And finally, if someone’s on stage, at least pretend to pay attention. Clap, cheer, woop and scream when someone is sweating through five layers of foundation to deliver a flawless lipsync to Nicki Minaj’s "Monster" verse. That text to your mum can wait.
Don’t: Trash The Joint
Speaking of mums - I’m not sure about your mum’s house, but i’m yet to see someone exchanging sexual favours for mkat in the corner of my mum’s front room. That being said, treat queer venues as if you would a party at your mums house.
They’re precious, and are disappearing from across the capital, partly because of sky rocketing real estate prices. Causing a venue to call out an expensive plummer because you and your pals thought it’d be a great plan to smash up the toilet after your first hit of gay grade gak isn’t exactly the pinnacle of allyship.
Do: Have Fun, Be Yourself, Enjoy Yourself
Pretension is boring. Standing up against a wall, holding a pint, swaying every now and again or tweeting about the great time you’re having is dull. Queer clubs are a place to let yourself go. To have fun. To belt out the lyrics to songs at the top of your voice, squashed together in a sweaty basement, beaming from ear to ear.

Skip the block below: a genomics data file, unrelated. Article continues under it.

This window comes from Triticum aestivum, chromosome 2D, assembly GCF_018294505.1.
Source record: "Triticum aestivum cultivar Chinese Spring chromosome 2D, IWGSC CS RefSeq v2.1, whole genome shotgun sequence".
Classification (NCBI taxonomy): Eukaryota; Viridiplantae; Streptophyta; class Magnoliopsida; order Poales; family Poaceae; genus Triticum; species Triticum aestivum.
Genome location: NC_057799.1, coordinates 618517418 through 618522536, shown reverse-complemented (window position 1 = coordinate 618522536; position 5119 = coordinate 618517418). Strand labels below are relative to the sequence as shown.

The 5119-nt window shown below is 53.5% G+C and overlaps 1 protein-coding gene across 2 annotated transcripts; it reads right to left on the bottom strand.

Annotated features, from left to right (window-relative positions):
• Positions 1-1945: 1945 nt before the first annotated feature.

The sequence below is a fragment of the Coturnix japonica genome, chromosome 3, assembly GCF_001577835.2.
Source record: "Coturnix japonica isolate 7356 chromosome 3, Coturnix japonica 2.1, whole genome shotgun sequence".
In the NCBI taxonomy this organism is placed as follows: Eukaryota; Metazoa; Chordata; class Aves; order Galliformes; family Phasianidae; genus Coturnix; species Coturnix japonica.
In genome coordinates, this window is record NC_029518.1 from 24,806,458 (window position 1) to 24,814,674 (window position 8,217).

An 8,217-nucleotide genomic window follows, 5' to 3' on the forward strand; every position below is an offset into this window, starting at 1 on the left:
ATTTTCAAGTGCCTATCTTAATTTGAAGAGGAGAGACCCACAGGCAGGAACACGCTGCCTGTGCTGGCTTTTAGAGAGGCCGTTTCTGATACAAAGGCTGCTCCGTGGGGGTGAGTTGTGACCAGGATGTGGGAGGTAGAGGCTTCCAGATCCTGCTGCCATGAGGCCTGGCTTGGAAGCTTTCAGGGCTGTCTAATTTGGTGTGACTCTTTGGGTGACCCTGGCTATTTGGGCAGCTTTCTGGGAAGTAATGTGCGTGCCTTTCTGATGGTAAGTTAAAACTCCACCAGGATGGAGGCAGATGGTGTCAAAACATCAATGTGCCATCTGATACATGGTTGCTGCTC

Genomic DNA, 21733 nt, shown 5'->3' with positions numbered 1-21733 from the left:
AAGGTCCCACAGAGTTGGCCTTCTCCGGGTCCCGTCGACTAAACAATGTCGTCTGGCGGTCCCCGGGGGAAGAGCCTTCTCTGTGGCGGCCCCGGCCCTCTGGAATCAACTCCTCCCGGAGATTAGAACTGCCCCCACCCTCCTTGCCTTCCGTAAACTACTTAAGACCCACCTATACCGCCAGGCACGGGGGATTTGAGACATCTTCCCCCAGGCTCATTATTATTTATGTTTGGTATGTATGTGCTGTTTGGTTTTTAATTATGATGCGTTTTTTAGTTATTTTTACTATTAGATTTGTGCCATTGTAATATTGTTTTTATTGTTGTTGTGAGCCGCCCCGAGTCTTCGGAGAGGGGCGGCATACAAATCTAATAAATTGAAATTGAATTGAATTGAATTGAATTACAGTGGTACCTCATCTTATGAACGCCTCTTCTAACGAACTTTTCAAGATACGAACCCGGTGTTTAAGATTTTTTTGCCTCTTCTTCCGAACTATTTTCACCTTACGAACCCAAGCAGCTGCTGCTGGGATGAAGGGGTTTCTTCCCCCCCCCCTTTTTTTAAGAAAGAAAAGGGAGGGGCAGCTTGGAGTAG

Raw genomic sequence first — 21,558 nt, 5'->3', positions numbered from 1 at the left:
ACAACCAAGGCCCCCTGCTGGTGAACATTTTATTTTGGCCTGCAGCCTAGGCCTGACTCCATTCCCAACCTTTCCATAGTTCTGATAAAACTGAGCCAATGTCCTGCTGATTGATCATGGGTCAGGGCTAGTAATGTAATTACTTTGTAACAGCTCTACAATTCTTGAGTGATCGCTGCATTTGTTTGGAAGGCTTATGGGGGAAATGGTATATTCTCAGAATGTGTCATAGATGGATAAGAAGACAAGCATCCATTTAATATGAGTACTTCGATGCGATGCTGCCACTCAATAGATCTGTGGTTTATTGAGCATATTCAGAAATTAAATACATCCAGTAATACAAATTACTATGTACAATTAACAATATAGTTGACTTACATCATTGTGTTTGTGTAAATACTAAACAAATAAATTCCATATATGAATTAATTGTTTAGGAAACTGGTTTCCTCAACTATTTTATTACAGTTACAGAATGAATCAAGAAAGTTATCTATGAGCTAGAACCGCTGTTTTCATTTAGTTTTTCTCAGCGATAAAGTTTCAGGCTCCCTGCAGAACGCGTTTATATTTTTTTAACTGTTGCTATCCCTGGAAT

You will get disgusting and hot and sweaty. You will have fun, if you allow yourself to. Arrive looking fabulous, and leave looking like you had a fabulous time. If the glitter you vaselined round your eyes isn’t dripping down your chest by the time you leave, you’ve not done it right.
Don’t: Dick Around In Dark Rooms
If you aren’t familiar with the concept of a dark room - it’s simple. It is a room. It is dark. It is located within the club somewhere. It is a place where people go to perform sexual acts upon one another and take drugs. It can be fun. It can be weird. It can be hot. It can be many things, but what it is most certainly not, is a sideshow.
If you want to find a quiet corner to get deep throated by a guy name steve who lost his gag reflex some time around the turn of the century, then by all means, crack on. If you’re simply there to (non-consensually) watch, or take pictures, maybe just take yourself home and load up PornHub.